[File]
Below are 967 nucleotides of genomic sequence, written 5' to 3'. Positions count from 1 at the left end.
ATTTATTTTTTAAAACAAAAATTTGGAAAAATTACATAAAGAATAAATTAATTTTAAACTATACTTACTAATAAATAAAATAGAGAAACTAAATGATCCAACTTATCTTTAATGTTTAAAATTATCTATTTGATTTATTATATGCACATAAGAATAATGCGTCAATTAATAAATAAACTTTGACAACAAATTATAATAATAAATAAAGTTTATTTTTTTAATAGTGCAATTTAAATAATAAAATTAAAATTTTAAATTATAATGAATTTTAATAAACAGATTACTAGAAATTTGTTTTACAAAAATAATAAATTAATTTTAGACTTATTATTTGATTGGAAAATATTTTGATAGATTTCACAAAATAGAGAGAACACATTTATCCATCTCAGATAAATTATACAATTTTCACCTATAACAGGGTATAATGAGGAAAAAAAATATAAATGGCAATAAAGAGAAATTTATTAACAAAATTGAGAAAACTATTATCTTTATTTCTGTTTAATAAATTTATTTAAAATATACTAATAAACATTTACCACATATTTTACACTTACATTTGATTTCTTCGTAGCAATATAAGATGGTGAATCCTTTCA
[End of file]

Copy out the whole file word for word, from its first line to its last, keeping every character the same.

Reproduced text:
Below are 967 nucleotides of genomic sequence, written 5' to 3'. Positions count from 1 at the left end.
ATTTATTTTTTAAAACAAAAATTTGGAAAAATTACATAAAGAATAAATTAATTTTAAACTATACTTACTAATAAATAAAATAGAGAAACTAAATGATCCAACTTATCTTTAATGTTTAAAATTATCTATTTGATTTATTATATGCACATAAGAATAATGCGTCAATTAATAAATAAACTTTGACAACAAATTATAATAATAAATAAAGTTTATTTTTTTAATAGTGCAATTTAAATAATAAAATTAAAATTTTAAATTATAATGAATTTTAATAAACAGATTACTAGAAATTTGTTTTACAAAAATAATAAATTAATTTTAGACTTATTATTTGATTGGAAAATATTTTGATAGATTTCACAAAATAGAGAGAACACATTTATCCATCTCAGATAAATTATACAATTTTCACCTATAACAGGGTATAATGAGGAAAAAAAATATAAATGGCAATAAAGAGAAATTTATTAACAAAATTGAGAAAACTATTATCTTTATTTCTGTTTAATAAATTTATTTAAAATATACTAATAAACATTTACCACATATTTTACACTTACATTTGATTTCTTCGTAGCAATATAAGATGGTGAATCCTTTCA